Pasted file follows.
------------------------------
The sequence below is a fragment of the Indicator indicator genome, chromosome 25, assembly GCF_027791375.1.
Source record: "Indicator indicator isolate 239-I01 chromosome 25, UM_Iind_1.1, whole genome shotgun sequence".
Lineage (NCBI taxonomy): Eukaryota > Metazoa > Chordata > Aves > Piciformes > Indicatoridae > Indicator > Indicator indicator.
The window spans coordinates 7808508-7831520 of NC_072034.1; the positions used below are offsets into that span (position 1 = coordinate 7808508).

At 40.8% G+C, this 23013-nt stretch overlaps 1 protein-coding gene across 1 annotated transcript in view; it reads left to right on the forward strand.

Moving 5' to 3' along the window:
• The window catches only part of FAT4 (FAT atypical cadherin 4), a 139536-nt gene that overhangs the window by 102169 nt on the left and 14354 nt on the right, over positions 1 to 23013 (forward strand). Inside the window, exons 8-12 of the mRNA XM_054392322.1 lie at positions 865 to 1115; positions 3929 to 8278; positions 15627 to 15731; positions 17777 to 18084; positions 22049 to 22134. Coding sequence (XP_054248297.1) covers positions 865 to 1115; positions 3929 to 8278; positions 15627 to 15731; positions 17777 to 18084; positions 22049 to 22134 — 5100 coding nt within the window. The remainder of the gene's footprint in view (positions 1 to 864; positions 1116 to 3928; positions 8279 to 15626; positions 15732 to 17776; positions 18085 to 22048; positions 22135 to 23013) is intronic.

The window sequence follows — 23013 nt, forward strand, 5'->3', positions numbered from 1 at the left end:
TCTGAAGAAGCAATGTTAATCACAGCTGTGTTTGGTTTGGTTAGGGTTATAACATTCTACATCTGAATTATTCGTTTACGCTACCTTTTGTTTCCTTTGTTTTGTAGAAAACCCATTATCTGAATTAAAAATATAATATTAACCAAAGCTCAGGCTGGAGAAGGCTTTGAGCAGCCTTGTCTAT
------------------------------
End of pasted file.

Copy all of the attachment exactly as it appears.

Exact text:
The sequence below is a fragment of the Indicator indicator genome, chromosome 25, assembly GCF_027791375.1.
Source record: "Indicator indicator isolate 239-I01 chromosome 25, UM_Iind_1.1, whole genome shotgun sequence".
Lineage (NCBI taxonomy): Eukaryota > Metazoa > Chordata > Aves > Piciformes > Indicatoridae > Indicator > Indicator indicator.
The window spans coordinates 7808508-7831520 of NC_072034.1; the positions used below are offsets into that span (position 1 = coordinate 7808508).

At 40.8% G+C, this 23013-nt stretch overlaps 1 protein-coding gene across 1 annotated transcript in view; it reads left to right on the forward strand.

Moving 5' to 3' along the window:
• The window catches only part of FAT4 (FAT atypical cadherin 4), a 139536-nt gene that overhangs the window by 102169 nt on the left and 14354 nt on the right, over positions 1 to 23013 (forward strand). Inside the window, exons 8-12 of the mRNA XM_054392322.1 lie at positions 865 to 1115; positions 3929 to 8278; positions 15627 to 15731; positions 17777 to 18084; positions 22049 to 22134. Coding sequence (XP_054248297.1) covers positions 865 to 1115; positions 3929 to 8278; positions 15627 to 15731; positions 17777 to 18084; positions 22049 to 22134 — 5100 coding nt within the window. The remainder of the gene's footprint in view (positions 1 to 864; positions 1116 to 3928; positions 8279 to 15626; positions 15732 to 17776; positions 18085 to 22048; positions 22135 to 23013) is intronic.

The window sequence follows — 23013 nt, forward strand, 5'->3', positions numbered from 1 at the left end:
TCTGAAGAAGCAATGTTAATCACAGCTGTGTTTGGTTTGGTTAGGGTTATAACATTCTACATCTGAATTATTCGTTTACGCTACCTTTTGTTTCCTTTGTTTTGTAGAAAACCCATTATCTGAATTAAAAATATAATATTAACCAAAGCTCAGGCTGGAGAAGGCTTTGAGCAGCCTTGTCTAT